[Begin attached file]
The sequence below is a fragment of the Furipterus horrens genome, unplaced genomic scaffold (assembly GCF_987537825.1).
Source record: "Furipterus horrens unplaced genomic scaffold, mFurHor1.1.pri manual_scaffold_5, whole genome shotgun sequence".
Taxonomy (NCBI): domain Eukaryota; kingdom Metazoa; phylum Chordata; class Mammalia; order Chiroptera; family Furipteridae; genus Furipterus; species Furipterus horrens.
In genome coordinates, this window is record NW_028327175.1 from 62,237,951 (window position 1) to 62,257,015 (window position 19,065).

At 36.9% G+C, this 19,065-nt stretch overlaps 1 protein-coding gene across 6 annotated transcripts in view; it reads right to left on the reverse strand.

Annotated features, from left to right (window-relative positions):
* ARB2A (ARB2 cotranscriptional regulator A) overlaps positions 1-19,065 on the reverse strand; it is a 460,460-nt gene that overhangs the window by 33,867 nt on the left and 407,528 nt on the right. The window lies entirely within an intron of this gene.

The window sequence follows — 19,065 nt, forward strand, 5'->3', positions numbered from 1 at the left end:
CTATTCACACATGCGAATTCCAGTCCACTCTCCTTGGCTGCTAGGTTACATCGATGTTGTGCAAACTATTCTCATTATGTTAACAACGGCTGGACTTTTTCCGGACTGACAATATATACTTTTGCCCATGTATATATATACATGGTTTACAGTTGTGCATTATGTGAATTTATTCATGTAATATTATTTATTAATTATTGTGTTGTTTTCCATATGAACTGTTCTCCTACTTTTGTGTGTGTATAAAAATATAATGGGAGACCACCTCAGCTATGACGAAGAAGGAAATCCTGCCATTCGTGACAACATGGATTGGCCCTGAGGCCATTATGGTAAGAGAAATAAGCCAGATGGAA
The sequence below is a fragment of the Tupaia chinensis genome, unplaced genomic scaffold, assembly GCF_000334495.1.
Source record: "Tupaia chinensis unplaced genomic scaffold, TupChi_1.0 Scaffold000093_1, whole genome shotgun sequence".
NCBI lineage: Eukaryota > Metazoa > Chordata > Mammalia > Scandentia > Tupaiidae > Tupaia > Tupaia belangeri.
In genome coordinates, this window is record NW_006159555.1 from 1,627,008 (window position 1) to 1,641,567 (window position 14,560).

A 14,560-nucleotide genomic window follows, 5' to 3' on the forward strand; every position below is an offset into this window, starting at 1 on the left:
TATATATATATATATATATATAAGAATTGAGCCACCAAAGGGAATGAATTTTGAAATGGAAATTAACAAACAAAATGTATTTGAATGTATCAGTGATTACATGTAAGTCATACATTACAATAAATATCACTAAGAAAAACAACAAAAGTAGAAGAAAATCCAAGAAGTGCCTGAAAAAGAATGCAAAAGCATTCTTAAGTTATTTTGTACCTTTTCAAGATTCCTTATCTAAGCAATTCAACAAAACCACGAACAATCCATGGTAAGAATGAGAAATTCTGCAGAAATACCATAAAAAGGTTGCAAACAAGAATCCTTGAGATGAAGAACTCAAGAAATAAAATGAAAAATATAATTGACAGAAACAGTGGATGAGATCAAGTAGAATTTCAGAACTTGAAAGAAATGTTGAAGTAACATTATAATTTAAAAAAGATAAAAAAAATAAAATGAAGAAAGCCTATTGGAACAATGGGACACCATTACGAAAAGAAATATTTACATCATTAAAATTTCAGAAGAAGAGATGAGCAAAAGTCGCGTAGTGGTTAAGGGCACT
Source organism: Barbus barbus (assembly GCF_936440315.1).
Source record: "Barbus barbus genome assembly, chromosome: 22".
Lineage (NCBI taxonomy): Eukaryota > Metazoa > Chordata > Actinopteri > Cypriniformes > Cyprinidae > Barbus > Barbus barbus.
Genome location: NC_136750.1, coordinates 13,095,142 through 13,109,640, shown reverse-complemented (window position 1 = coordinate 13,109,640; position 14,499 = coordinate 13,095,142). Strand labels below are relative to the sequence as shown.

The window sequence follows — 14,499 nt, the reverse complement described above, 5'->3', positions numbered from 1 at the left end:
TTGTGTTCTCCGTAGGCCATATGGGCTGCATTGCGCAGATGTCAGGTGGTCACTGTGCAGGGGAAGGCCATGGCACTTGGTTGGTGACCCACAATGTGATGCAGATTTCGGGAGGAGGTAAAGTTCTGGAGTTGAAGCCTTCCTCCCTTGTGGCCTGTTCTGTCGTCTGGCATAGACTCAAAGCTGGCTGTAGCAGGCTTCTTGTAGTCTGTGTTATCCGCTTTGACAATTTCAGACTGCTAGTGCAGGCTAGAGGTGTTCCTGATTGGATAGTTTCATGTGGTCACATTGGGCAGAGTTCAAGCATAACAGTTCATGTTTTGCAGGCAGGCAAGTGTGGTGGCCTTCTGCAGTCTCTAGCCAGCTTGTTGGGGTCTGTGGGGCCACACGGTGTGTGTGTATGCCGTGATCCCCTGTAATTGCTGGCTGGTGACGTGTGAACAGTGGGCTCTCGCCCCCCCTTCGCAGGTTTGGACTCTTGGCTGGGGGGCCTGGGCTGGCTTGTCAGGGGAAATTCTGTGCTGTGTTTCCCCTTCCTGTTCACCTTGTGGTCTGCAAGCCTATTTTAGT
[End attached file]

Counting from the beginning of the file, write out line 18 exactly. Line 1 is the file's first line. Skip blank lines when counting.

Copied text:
Lineage (NCBI taxonomy): Eukaryota > Metazoa > Chordata > Actinopteri > Cypriniformes > Cyprinidae > Barbus > Barbus barbus.